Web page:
London Olympic Stadium 1908

Architect

Type

Stadium or sporting arena

Built

1908

Location

London

View of stadium from the 'flip-flap', Franco-British Exhibition, 1908. Source: Architectural Review, July 1908, p.37. © RIBA Library Books and Periodicals Collection

 

London hosted the Olympics for the first time in 1908. A new stadium was built in west London at Shepherd’s Bush specifically for the occasion, but that year it was another international event, the Franco-British Exhibition, that was to attract more attention. In the RIBA’s collections, there are only a few references to the Olympics in the journals published in 1908. The title of an article in the Builders’ Journal and Architectural Engineer , “ The stadium at the Franco-British Exhibition ” ( ), is a clue as to why, and in the Building News  the word ‘Olympics’ wasn’t used once in one article that described the details of the stadium ( 2 ). The stadium was in fact a part of the Franco-British Exhibition which celebrated the then recent Entente Cordiale between Britain and France. The  Architectural Review’s critique of the opened exhibition showed a photograph of the stadium, but didn't mentioned the building or the Olympics in the text ( 3 ).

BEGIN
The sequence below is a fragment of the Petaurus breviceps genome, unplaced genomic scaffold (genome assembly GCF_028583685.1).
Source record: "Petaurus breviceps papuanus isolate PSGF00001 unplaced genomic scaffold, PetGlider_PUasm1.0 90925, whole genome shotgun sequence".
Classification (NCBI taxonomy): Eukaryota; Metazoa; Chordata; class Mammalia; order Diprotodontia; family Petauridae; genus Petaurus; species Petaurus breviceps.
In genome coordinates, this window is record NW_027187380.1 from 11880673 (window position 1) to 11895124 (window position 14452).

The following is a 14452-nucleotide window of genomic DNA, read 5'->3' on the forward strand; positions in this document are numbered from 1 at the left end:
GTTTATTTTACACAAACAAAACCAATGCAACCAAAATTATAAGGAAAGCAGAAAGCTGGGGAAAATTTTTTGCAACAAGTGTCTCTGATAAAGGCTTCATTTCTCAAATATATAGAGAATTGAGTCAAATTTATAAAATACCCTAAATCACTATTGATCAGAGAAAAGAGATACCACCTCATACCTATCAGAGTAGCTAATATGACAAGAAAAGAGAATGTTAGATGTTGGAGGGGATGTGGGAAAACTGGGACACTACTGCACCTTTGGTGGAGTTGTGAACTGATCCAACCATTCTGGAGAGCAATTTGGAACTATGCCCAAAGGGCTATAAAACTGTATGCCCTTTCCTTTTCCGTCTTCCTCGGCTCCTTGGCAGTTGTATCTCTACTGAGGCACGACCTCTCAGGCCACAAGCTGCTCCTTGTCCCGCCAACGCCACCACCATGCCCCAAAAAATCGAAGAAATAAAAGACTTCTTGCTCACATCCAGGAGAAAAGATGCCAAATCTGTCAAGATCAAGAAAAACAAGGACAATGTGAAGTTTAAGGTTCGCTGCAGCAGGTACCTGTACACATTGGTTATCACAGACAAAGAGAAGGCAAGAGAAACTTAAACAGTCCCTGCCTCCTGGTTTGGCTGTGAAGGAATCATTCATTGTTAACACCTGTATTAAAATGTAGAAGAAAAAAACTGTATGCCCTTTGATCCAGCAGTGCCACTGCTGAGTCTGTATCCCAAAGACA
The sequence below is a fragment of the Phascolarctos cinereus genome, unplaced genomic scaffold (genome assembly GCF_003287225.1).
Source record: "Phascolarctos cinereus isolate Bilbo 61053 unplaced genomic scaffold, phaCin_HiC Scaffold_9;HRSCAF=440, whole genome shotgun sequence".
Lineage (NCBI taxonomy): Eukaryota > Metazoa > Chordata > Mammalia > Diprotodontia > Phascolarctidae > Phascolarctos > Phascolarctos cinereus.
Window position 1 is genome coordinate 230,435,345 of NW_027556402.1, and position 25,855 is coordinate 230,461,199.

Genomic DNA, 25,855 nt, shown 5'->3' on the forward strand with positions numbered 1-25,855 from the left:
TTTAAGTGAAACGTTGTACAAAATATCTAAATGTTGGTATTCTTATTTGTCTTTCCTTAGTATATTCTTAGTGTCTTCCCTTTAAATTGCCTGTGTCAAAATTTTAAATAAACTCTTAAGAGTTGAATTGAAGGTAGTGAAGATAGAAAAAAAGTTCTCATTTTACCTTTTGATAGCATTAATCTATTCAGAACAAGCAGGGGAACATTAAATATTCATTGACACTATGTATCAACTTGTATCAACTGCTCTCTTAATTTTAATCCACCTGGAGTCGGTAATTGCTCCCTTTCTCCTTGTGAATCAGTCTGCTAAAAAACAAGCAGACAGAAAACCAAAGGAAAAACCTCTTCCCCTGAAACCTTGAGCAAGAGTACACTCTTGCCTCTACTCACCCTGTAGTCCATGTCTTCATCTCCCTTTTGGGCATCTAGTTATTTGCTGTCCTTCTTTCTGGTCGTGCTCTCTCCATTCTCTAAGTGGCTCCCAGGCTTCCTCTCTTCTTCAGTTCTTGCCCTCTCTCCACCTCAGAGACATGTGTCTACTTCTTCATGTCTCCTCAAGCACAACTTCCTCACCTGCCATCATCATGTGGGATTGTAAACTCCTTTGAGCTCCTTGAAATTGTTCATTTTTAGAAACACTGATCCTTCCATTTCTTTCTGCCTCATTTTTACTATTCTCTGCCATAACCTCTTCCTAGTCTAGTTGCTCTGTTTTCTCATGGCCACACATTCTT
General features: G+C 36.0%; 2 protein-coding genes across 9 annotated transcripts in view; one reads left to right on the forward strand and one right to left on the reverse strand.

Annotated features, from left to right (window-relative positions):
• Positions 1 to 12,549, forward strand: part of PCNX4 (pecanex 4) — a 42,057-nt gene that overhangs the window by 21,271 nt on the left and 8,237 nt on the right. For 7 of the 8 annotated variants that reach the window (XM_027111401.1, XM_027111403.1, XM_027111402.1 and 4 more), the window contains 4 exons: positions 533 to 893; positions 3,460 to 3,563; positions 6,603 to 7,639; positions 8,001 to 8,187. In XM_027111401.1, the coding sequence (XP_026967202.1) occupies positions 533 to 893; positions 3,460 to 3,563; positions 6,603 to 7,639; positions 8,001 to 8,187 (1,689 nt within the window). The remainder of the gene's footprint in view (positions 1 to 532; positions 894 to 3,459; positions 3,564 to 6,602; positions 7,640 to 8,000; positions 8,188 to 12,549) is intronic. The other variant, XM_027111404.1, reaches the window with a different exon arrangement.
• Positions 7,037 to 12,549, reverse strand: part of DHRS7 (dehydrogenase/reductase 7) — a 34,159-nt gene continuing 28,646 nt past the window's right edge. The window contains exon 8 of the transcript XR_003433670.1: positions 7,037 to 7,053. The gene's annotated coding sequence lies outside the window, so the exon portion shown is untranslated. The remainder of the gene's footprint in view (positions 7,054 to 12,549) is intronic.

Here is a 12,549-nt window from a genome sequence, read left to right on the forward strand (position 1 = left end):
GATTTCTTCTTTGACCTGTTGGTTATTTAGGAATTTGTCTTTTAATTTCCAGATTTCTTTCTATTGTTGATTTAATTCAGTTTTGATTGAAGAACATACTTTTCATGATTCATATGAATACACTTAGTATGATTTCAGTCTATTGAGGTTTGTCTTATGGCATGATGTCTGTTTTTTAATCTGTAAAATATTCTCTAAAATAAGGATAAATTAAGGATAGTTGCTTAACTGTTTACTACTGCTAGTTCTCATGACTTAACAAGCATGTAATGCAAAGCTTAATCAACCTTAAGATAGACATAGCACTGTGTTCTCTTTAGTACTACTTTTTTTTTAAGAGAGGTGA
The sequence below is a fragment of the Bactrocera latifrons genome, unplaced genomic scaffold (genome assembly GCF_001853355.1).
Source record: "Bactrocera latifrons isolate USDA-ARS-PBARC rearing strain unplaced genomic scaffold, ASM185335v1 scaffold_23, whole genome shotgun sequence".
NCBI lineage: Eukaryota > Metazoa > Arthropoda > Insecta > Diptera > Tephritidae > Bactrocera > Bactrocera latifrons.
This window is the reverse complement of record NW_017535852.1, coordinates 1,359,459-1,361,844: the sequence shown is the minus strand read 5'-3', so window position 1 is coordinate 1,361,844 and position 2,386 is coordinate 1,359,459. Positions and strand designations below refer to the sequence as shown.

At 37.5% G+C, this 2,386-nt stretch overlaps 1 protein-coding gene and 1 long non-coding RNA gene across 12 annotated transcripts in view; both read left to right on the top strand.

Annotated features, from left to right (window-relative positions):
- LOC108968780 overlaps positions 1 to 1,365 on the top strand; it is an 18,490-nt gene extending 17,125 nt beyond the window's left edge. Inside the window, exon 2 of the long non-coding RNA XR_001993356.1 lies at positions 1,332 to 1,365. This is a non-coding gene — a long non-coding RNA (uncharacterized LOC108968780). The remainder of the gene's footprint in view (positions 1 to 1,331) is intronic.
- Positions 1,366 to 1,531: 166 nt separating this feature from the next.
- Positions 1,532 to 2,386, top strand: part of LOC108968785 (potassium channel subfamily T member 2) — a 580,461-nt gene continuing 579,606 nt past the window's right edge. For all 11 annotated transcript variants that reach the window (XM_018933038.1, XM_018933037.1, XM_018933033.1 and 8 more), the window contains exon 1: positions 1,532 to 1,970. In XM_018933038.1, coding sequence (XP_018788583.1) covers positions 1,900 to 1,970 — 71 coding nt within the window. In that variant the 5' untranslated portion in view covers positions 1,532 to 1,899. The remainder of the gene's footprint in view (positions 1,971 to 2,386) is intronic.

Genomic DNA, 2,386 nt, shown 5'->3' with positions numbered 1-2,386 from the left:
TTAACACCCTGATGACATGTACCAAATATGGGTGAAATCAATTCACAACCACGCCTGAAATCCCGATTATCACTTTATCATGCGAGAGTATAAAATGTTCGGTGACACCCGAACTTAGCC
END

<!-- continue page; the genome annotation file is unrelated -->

...providing seating for no less than 88,000 people. 

Just like Stratford in 2012, excellent transport links made Shepherd’s Bush an attractive location. It was already served by the Metropolitan Railway (now the Hammersmith and City line) and Central London Railway (today's Central line) when the idea for the exhibition was put forward. The Central line was eventually extended to serve the exhibition. The exhibition’s 140 acre site was large enough for its entertainments, gardens and buildings, but there was space for more:

“One idea is to hold the Olympic games here, and for this purpose an open piece of grass has been laid down sufficiently large to accommodate a Lacrosse match, with running and cycle tracks around it, and raised seats again round these, providing seating for no less than 88,000 people.”

Building News, 9 August 1907 vol.93, p.170

The building sat in a part of Shepherd’s Bush now called White City, a name that was gained from the exhibition’s 50-odd temporary buildings which were all plastered and painted white. Liberated from practical or long-term constraints the architects, including James Black Fulton who also designed the stadium, were free to create ornate structures amongst landscaped gardens and lakes. The plainer and more utilitarian-looking stadium, sat at the northern end of this gleaming architectural concoction.

Many events, one stadium

Incredibly, considering that in 2012 athletes and spectators are enjoying the use of a number of major new venues in the Olympic Park and many other facilities across Great Britain, the majority of sporting events in 1908 took place in the White City stadium. Even swimming contests were held there, in a sunken tank 330 ft long by 50 ft wide, and at 14 ft deep it was able to accommodate diving events ( 4 ).